Media buying desks are so 2009. I mean, who doesn’t have access to 800+ exchange inventory sources and 30 different 3rd party data providers? In a world where well-heeled demand side customers have all of the tools to buy audience efficiently, how do internet marketers effectively communicate?
At this moment in time, digital display advertisers love the idea of audience buying because it seems unique. The concept of buying an audience, rather than the site it is on, is truly revolutionary and will be a continuing part of the digital media conversation for a long time to come. However, many technology companies are being funded, started, and run on the foolish misconception that audience buying vs. site-specific buying is a binary choice. It is not. Large holding company shops are trying to migrate client budgets over to their media buying desks, demand side platforms are trying to displace ad networks, and ad “platforms” are attempting to skim the media cream on all real time transactions by promising better performance through centralization. All of these tactics are doomed to fail.
Unless you are going cheap and deep by buying remnant inventory at under $0.50 CPMs—or going data-heavy and spending upwards of $5.00 CPMs using segmentation to find highly specific premium audience—you are going to need context. In the former case (running wild with sub-$0.50 bids across exchanges) you face the issue of low CTR and the accompanying issue of low brand safety. Your ad is getting out there, but God knows where it’s serving. Then again, at $0.50, why not “spray and pray?” With machine learning, you can easily optimize against a conversion pixel, and let your bidding technology find all the performance that a cheap CPM can yield.
On the other end of the spectrum (using expensive V12 or Bizo segments, for example), you have a highly targeted audience—but a problem achieving scale against such specific targeting goals. Also, while you may be hitting your desired segment, you may be hitting them at the wrong time. As a frequent traveler, I have been frequently targeted with exactly the right ad (Cheap JetBlue flight to SFO) at exactly the wrong time (during my Yahoo! fantasy baseball draft). Context does matter. Reaching premium surfers when they are engaged in consuming premium content is still relevant. That’s why people pay what they do for full page ads on the Wall Street Journal and that’s why WebMD will never accept “3rd party” advertising. Context matters, intent matters, and a user’s mindframe matters. When I am reading an article about Carmelo Anthony on ESPN.com, and I am in the market for basketball sneakers, I am simply more likely to buy them…because I am in a basketball mindset. Catch me with the same sneaker ad when I am replying to my friend on Hotmail, and it’s highly unlikely that I will break task and respond.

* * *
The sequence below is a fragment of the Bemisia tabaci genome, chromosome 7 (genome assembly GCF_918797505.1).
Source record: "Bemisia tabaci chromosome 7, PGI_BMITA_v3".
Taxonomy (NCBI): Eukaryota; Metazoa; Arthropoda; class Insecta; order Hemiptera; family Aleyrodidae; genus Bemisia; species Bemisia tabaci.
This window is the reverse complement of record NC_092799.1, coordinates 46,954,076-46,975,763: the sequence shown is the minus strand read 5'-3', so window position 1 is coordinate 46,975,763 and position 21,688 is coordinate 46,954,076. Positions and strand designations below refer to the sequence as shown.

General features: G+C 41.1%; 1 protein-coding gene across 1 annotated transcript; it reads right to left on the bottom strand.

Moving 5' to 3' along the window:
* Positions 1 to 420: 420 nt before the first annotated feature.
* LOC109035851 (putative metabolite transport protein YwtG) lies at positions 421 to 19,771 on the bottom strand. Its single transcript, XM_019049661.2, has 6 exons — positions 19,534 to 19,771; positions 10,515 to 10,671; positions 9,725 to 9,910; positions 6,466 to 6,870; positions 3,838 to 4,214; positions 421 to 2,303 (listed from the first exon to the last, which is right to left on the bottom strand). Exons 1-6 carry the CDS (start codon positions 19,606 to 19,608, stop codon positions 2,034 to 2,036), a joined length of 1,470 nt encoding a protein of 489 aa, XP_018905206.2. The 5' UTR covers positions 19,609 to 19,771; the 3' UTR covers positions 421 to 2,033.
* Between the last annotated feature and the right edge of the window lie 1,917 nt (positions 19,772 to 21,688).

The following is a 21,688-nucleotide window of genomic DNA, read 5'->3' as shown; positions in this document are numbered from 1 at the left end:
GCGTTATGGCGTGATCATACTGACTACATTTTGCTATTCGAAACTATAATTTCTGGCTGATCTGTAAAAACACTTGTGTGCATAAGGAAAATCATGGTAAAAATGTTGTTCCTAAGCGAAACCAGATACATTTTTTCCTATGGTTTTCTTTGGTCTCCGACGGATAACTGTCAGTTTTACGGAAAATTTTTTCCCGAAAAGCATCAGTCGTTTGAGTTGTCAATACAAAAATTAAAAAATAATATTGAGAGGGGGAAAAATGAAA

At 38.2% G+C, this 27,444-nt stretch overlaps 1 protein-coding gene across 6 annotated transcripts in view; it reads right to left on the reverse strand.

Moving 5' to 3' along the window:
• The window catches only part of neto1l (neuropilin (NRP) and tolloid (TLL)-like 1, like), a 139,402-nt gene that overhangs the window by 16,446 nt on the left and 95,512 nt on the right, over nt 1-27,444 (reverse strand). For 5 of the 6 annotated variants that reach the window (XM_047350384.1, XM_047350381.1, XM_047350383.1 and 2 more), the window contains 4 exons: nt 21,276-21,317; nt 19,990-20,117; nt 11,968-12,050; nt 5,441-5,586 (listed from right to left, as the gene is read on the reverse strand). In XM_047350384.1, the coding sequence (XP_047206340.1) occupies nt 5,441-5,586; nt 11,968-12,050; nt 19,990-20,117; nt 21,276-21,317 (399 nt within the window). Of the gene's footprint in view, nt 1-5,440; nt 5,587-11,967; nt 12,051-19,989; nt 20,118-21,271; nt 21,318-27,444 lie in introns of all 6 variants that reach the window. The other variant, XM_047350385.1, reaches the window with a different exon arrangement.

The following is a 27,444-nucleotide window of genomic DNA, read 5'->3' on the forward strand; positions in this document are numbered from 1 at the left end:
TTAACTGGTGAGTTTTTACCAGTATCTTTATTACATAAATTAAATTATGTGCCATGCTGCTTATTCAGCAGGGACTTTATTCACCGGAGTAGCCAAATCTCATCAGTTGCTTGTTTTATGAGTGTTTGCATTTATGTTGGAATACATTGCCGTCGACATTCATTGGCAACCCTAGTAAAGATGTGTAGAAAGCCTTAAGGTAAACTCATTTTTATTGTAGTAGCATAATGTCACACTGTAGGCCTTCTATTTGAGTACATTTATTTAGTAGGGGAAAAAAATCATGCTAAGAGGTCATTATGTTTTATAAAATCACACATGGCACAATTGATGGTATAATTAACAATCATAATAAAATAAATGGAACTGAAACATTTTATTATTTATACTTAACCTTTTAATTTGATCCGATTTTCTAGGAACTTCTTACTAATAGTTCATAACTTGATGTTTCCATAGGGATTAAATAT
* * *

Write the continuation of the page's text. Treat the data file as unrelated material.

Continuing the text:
Almost as important as context, is the way that an ad is served. The majority of online audiences visit about three sites a day—and one of them is Facebook. It’s kind of tough to get into the media mix for the average site. There are two approaches the modern digital publisher can take can deal with this reality. The first is to SEO the hell out of their site, and drop enough tags to ensure an automatic, steady flow of exchange and network advertising. Another method is to firewall their exclusive content and only serve guaranteed advertising. Hybrid models are the norm, but publishers must manage the inevitable channel conflict and data leakage that come from opening up premium ad slots to networks and exchanges. Getting this blend right for websites is step one.